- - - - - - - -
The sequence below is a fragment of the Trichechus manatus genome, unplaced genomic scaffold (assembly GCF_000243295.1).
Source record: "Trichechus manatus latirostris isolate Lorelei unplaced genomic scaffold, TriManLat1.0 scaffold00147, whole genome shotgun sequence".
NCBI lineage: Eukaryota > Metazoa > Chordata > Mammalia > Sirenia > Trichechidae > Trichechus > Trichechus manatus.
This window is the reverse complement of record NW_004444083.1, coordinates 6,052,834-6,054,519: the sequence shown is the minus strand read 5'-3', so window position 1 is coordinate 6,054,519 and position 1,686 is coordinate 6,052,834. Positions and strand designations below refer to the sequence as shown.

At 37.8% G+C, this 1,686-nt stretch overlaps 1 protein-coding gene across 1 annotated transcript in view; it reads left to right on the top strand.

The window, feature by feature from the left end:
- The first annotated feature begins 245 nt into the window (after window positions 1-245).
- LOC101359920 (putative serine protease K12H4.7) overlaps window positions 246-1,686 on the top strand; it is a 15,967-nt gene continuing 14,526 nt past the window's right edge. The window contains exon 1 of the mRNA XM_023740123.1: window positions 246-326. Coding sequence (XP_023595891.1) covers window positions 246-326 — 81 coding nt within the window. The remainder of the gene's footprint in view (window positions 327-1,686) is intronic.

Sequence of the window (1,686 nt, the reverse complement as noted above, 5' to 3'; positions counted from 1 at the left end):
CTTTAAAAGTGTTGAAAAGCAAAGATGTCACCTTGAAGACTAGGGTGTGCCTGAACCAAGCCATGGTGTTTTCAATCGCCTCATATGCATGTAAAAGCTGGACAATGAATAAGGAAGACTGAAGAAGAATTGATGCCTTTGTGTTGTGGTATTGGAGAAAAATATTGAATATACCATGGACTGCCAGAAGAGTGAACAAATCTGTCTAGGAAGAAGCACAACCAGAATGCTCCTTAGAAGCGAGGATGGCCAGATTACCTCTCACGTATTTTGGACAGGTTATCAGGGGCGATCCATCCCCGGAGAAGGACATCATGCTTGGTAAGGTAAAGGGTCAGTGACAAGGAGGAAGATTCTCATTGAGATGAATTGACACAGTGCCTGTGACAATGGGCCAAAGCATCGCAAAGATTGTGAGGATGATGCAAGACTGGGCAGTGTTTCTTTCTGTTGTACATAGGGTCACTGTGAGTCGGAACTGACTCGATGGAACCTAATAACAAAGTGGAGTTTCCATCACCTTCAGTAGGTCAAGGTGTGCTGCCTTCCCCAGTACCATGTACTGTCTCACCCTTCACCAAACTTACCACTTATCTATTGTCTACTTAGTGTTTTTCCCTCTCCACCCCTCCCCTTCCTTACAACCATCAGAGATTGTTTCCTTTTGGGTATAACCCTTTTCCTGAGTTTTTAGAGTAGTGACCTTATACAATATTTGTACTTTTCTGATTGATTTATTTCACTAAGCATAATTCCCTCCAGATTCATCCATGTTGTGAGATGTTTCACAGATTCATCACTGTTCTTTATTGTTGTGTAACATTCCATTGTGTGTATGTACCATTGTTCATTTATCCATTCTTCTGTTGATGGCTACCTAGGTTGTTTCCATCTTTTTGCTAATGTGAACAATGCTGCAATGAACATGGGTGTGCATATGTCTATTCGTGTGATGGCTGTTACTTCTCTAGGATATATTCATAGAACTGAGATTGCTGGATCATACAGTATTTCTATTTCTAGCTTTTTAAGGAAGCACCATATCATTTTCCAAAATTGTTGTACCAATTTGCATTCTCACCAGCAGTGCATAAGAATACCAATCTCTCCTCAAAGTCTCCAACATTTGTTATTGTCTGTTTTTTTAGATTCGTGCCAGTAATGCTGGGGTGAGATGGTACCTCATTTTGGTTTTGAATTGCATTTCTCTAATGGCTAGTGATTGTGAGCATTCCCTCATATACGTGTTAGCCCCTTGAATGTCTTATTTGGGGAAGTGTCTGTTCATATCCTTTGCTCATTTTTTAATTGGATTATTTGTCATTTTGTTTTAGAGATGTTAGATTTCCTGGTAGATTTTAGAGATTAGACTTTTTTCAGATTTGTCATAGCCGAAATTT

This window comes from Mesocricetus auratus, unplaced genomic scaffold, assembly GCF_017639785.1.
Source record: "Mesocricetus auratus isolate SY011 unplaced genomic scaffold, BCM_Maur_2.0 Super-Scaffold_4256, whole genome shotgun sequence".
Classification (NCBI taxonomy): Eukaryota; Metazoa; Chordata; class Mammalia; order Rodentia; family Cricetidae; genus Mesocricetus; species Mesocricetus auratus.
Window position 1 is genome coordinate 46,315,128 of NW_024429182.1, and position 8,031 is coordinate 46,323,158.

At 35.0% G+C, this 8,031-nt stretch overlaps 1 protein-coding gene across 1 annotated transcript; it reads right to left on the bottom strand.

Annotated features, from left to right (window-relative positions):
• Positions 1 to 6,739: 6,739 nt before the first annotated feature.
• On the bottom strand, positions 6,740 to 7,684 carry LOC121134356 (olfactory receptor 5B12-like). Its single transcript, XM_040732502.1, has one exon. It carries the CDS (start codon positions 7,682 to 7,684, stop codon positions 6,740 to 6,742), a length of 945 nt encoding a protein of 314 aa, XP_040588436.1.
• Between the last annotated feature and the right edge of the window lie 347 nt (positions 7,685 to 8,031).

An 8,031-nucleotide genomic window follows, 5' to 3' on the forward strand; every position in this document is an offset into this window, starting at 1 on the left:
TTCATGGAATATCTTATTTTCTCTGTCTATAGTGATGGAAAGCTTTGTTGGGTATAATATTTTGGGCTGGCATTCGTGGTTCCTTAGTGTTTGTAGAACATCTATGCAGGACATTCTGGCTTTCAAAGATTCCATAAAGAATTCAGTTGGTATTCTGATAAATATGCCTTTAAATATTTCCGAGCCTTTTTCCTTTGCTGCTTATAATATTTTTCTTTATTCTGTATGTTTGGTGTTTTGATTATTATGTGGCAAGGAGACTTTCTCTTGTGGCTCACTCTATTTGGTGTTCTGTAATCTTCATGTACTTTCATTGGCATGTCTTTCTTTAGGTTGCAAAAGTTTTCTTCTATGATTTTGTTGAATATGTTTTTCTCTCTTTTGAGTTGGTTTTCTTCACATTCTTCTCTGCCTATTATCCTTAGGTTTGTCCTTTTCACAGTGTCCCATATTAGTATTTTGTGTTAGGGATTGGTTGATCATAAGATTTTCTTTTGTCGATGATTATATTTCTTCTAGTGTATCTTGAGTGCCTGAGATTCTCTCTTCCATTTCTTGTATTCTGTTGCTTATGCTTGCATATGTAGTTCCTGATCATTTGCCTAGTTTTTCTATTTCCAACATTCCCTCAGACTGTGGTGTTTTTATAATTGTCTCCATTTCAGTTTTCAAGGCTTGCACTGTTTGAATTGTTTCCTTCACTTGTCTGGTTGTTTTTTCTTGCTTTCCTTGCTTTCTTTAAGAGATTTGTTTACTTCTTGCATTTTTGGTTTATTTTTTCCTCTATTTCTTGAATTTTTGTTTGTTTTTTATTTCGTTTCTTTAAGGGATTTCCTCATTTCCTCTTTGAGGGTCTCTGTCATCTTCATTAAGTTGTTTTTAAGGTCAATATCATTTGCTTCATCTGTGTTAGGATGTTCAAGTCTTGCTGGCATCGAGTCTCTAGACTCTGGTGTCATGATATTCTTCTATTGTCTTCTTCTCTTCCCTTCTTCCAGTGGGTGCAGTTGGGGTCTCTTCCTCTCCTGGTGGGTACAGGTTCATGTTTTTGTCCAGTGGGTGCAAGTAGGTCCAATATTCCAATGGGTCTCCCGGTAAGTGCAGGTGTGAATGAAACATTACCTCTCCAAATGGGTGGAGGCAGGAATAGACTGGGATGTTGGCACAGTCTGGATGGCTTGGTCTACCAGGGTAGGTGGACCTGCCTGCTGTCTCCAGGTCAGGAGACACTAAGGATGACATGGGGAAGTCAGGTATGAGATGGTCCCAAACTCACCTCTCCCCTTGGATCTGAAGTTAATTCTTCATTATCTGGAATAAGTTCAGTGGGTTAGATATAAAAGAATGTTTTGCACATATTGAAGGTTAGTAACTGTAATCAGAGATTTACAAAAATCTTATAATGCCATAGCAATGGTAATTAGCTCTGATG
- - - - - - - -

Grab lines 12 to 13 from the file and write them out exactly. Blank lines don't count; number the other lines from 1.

Source record: "Mesocricetus auratus isolate SY011 unplaced genomic scaffold, BCM_Maur_2.0 Super-Scaffold_4256, whole genome shotgun sequence".
Classification (NCBI taxonomy): Eukaryota; Metazoa; Chordata; class Mammalia; order Rodentia; family Cricetidae; genus Mesocricetus; species Mesocricetus auratus.